Necrosis of mastectomy flaps occurs for various reasons, but the most common cause is a thin remaining skin flap [4]. When performing mastectomy, surgeons have the goal of removing the cancer completely. Therefore, surgeons tend to over-remove soft tissue along with the breast parenchyma.
On the other hand, a dog ear deformity on the flank is the most common aesthetic complaint after autologous breast reconstruction, and it requires a second operation in 28% of patients [2]. Other studies have reported that more than 10% of patients require dog-ear correction after breast reconstruction using an abdominal flap [5,6].
Based on these 2 issues, we developed the idea that if mastectomy skin flap necrosis occurs and additional surgical management is needed, we could try to use the excised dog-ear skin flap as an FTSG donor site.
The grafts took well, with no complications. The color and texture were also very harmonious, because the graft and surrounding skin tissue were from the same area (breast and flank).
If a patient experiences post-mastectomy (including skin-sparing mastectomy or NSM) skin flap necrosis and has a dog-ear deformity on both sides of the flank after reconstruction with a DIEP flap, a dog-ear skin flap can be a good alternative donor site for reconstruction.
There are some limitations of the present study. In both cases, the size of the dog-ear was large enough to cover the area of necrosis, but this may not be true in all cases. Second, since the dog-ear flap was obtained from part of the scar tissue, further studies are needed to determine whether it can adversely affect engraftment.

CONFLICTS OF INTEREST

No potential conflict of interest relevant to this article was reported.

Notes

PATIENT CONSENT

Patients provided written consent for the use of their images.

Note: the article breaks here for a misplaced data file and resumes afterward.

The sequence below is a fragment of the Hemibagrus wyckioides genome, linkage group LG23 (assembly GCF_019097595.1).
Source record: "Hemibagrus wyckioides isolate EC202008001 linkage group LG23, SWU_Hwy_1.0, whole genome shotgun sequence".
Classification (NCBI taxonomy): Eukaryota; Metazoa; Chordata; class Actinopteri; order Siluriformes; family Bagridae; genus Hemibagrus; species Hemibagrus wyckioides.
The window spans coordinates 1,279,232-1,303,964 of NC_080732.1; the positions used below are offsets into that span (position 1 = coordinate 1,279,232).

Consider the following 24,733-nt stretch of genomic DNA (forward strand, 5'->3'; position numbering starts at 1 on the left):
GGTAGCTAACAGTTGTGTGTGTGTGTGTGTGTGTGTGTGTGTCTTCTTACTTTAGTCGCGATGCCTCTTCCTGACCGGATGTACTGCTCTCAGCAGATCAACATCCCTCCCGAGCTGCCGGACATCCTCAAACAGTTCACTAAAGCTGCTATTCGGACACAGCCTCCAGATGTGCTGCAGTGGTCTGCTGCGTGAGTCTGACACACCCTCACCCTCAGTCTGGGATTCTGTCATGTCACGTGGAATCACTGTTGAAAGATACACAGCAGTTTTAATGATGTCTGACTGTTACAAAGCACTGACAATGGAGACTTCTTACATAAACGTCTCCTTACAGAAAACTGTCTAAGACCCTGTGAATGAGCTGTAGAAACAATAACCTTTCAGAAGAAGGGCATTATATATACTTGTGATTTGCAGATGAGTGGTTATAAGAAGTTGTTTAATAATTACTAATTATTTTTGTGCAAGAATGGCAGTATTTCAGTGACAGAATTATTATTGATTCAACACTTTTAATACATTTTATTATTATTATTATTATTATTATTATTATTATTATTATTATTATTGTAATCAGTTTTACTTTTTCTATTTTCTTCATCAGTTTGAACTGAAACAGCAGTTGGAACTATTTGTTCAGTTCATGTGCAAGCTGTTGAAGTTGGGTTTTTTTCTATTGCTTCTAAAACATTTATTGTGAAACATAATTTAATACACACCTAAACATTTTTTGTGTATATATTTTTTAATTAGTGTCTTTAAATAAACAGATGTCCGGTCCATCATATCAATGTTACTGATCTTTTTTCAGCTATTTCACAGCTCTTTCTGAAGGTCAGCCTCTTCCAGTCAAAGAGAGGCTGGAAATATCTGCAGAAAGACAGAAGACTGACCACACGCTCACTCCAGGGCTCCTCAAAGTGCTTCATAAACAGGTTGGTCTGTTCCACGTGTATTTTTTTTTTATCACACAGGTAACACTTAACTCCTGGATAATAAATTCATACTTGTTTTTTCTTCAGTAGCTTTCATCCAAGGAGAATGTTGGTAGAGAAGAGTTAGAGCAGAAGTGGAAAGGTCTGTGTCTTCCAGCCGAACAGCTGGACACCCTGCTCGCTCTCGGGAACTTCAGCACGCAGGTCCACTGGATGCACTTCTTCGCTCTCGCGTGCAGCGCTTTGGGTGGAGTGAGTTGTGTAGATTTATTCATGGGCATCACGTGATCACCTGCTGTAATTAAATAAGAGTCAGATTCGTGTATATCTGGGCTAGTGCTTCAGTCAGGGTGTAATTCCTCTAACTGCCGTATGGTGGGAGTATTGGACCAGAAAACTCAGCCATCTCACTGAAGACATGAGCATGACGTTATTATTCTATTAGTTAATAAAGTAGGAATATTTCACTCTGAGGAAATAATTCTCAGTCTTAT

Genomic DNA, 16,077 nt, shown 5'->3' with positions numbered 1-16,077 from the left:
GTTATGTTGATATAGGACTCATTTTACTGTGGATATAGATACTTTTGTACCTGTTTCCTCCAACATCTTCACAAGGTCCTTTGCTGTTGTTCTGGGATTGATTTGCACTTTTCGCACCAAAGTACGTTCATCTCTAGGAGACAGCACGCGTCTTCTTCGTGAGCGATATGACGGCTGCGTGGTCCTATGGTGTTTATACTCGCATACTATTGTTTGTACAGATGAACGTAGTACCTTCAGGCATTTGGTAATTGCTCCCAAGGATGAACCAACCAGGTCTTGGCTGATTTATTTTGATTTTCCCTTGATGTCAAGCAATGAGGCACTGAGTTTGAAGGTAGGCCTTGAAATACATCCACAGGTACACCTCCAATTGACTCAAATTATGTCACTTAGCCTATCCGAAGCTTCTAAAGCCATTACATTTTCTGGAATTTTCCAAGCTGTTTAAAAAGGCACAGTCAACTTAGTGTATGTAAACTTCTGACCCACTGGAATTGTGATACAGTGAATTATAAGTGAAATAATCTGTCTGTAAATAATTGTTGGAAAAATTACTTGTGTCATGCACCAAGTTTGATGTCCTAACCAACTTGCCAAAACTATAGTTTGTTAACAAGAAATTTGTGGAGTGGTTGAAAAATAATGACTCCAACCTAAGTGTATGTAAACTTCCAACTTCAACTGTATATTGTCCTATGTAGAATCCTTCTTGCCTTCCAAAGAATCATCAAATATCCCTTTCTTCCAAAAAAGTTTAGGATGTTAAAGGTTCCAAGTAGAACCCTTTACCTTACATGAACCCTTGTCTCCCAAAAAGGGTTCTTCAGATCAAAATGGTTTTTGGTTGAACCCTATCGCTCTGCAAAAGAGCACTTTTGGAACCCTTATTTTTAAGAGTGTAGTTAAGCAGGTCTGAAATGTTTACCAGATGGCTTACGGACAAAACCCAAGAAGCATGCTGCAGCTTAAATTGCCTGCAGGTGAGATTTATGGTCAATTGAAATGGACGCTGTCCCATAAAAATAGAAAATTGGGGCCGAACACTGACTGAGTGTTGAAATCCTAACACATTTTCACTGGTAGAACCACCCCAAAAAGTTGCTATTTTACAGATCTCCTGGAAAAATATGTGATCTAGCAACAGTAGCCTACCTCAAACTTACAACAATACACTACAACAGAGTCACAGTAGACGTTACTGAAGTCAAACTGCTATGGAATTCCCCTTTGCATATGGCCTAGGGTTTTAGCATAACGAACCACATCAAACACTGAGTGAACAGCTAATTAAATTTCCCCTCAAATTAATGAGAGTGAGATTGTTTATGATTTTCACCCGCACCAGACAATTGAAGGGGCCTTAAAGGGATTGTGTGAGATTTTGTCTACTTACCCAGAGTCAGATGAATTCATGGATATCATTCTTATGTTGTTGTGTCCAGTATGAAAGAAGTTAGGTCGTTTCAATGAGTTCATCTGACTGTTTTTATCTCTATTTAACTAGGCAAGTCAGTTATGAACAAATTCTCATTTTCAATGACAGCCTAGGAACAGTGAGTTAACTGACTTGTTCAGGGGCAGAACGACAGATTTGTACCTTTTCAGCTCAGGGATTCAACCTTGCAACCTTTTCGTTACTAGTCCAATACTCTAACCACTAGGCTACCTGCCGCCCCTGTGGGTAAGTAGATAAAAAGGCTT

Fig. 1.
Immediate postoperative photograph of a patient who underwent nipple sparing mastectomy of the right breast and immediate deep inferior epigastric perforator flap coverage.
aaps-2018-24-3-153f1.jpg
Fig. 2.
Preoperative photograph of a patient which was partly necrotized, resulting a significant skin and soft tissue deficit.
aaps-2018-24-3-153f2.jpg
Fig. 3.
(A) An elliptical design including the dog-ear deformity of abdominal scar of the previous deep inferior epigastric perforator flap. (B) Postoperative clinical photograph after debridement of entire necrotic. (C) The tie over dressing to fix the skin graft.
aaps-2018-24-3-153f3.jpg
Fig. 4.
Immediate postoperative photograph after full-thickness skin graft for mastectomy flap necrosis with secondary procedure for dog-ear deformity.
aaps-2018-24-3-153f4.jpg
Fig. 5.
At the 3 months postoperative day, the graft was stable with harmonious color and texture.
aaps-2018-24-3-153f5.jpg
Fig. 6.
(A) A patient who underwent total mastectomy of the left breast and immediate breast reconstruction using a free deep inferior epigastric perforator flap with reduction mammoplasty of right breast. The mastectomy flap necrosis was occurred. (B, C) At the 9 months postoperative day.
aaps-2018-24-3-153f6.jpg

REFERENCES

1. Zenn MR. Evaluation of skin viability in nipple sparing mastectomy (NSM). Gland Surg 2018;7: 301–7.
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2. Komorowski AL, Zanini V, Regolo L, et al. Necrotic complications after nipple- and areola-sparing mastectomy. World J Surg 2006;30: 1410–3.
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3. Kim EK, Suh YC, Maldonado AA, et al. Patients’ aesthetic concerns after horizontally placed abdominal free flap breast reconstruction. Aesthetic Plast Surg 2015;39: 686–93.
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4. Robertson SA, Rusby JE, Cutress RI. Determinants of optimal mastectomy skin flap thickness. Br J Surg 2014;101: 899–911.
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5. Enajat M, Smit JM, Rozen WM, et al. Aesthetic refinements and reoperative procedures following 370 consecutive DIEP and SIEA flap breast reconstructions: important considerations for patient consent. Aesthetic Plast Surg 2010;34: 306–12.
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6. Damen TH, Mureau MA, Timman R, et al. The pleasing end result after DIEP flap breast reconstruction: a review of additional operations. J Plast Reconstr Aesthet Surg 2009;62: 71–6.